Massive protests in Beirut over garbage. The town that’s home to Lebanon’s largest landfill recently refused to accept any more trash, which led to the accretion of giant garbage piles around the country. A drone captures footage that shows the scale of the protests, during which police deployed water cannons and rubber bullets and at least one protestor died. (MarketWatch)
An ammunition company is selling a line of shotgun shells it claims are perfect for taking out drones. But the manufacturers are “responsible drone owners” themselves, “who recognize that the greatest threat to their hobby are those who use these flying machines in a reckless way posing a threat to public privacy.” Surprise: The ammo is also perfect for bird hunting! In other words, basically expensive birdshot — get ready to shell out. Groan. (Tech Malak)
But attention paranoiacs: You don’t need to pay those prices! This California man used his shirt to take down a drone he perceived as violating his privacy on the beach: “I’m a big guy and my t-shirt is huge.” He still went to jail, though, where he posted $10,000 bail. So there goes the money-saving argument. (San Diego Tribune)
Here’s how to notify manned aircraft pilots about your drone flights. Lockheed Martin is using a system established in the 1920s to integrate a new online drone registry that would alert manned aircraft to nearby drones. (Popular Mechanics)
License plates for drones? A project at UC Berkeley called Lightcense (har har guys) is developing a system that uses blinking LEDs to identify individual drones. This could help law enforcement and the public solve problems of tracking and attributing violators of the law. Yep: That’s a Solo gif. (MIT Review)
Here’s a good investigative piece: Can drone racing really make it as a sport? (LA Times)
Drones for good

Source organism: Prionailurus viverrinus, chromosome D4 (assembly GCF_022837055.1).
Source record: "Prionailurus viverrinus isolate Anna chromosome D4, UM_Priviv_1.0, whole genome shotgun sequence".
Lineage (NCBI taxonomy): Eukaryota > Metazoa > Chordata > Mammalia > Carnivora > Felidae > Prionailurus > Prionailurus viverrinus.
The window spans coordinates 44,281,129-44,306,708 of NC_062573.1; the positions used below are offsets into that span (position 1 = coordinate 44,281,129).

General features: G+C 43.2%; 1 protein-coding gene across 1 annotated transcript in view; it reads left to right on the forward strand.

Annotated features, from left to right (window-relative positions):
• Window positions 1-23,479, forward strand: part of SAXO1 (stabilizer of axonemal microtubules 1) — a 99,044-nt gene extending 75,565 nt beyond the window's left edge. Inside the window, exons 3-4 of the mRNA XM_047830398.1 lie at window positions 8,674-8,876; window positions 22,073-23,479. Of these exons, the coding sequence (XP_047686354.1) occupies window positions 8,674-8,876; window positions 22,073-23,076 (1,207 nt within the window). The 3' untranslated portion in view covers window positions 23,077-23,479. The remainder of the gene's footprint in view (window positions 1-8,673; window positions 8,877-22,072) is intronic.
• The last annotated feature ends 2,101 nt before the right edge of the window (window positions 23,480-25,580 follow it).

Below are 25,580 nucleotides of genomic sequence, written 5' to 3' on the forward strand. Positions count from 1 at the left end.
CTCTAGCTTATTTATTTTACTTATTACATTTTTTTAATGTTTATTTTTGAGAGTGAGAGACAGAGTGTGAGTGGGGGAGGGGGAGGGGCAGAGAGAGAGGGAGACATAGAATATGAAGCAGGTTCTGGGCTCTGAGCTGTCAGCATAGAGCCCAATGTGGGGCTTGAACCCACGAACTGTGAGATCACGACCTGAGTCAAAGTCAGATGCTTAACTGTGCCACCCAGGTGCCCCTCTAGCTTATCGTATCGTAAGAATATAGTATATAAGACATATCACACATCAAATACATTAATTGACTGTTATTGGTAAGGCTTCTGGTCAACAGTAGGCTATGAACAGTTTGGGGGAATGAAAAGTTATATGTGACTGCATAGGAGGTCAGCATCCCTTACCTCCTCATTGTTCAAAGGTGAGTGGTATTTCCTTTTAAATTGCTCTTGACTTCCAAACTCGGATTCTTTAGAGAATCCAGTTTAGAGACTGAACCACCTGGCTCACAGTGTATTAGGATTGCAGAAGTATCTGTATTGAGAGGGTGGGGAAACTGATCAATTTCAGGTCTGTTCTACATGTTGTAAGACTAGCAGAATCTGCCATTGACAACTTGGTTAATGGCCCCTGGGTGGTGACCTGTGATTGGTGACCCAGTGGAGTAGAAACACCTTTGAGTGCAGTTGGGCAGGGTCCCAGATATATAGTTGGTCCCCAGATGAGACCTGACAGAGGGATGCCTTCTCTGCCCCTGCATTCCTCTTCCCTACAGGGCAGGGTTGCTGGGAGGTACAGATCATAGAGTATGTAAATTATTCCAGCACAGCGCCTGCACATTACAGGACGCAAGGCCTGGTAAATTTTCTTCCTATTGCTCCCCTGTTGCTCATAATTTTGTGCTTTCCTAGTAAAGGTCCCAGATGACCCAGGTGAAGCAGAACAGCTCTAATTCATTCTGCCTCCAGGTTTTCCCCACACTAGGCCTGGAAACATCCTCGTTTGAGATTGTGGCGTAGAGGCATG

Remember that story from last week about research drones causing heart rates to spike in bears? Here’s a biologist’s take: “The whole idea of using drones is to alleviate stress in the animals,” says Bird. “The alternative, if you were flying over those bears and you wanted to count them or see how many cubs they had, you would be in a manned helicopter or a manned Cessna (airplane). And you don’t want to tell me those things don’t cause a spike in heart rate. Of course they do!…I don’t see the need to fly a drone over a bear at 60 feet in height. I mean most times we fly them, it’s 200–300 feet and none of the birds that we have studied were spooked at all or flew up.” (RCI)
Here’s an excellent history of Brazil’s large — and booming — drone industry. (Fusion)
The Peruvian Ministry of Culture is using drones to preserve archaeological sites such as Machu Picchu. “Since the program began, the Ministry of Culture’s drone team has mapped more than 600 sites, allowing it to create standardized records of archaeological data at a much faster pace than was possible in the days of ground-based surveying.” (Slate)
The Desert Research Institute says drones can actually be a big help to firefighters: “You may be able to observe sudden shifts in the weather or the wind or sudden extreme fire behavior that represent a danger… If you catch those early, you might be able to move your people or equipment where they’re needed or away from danger.” (Capital Public Radio)
St. Patrick’s Cathedral released this great drone video of the cathedral’s interior. (Irish Times)
Watch Sony’s new drone take flight — it’s VTOL.